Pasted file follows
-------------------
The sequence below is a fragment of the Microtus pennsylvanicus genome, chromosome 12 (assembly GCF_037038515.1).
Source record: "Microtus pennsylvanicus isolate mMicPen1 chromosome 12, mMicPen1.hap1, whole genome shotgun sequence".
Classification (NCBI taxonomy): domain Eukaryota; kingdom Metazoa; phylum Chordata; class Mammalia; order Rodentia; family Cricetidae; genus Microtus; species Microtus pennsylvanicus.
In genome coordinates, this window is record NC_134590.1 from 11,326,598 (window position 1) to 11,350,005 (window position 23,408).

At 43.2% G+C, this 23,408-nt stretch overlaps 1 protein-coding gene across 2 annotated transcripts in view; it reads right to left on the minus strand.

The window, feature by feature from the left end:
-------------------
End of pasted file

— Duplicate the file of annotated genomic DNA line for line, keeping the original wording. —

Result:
The sequence below is a fragment of the Microtus pennsylvanicus genome, chromosome 12 (assembly GCF_037038515.1).
Source record: "Microtus pennsylvanicus isolate mMicPen1 chromosome 12, mMicPen1.hap1, whole genome shotgun sequence".
Classification (NCBI taxonomy): domain Eukaryota; kingdom Metazoa; phylum Chordata; class Mammalia; order Rodentia; family Cricetidae; genus Microtus; species Microtus pennsylvanicus.
In genome coordinates, this window is record NC_134590.1 from 11,326,598 (window position 1) to 11,350,005 (window position 23,408).

At 43.2% G+C, this 23,408-nt stretch overlaps 1 protein-coding gene across 2 annotated transcripts in view; it reads right to left on the minus strand.

The window, feature by feature from the left end: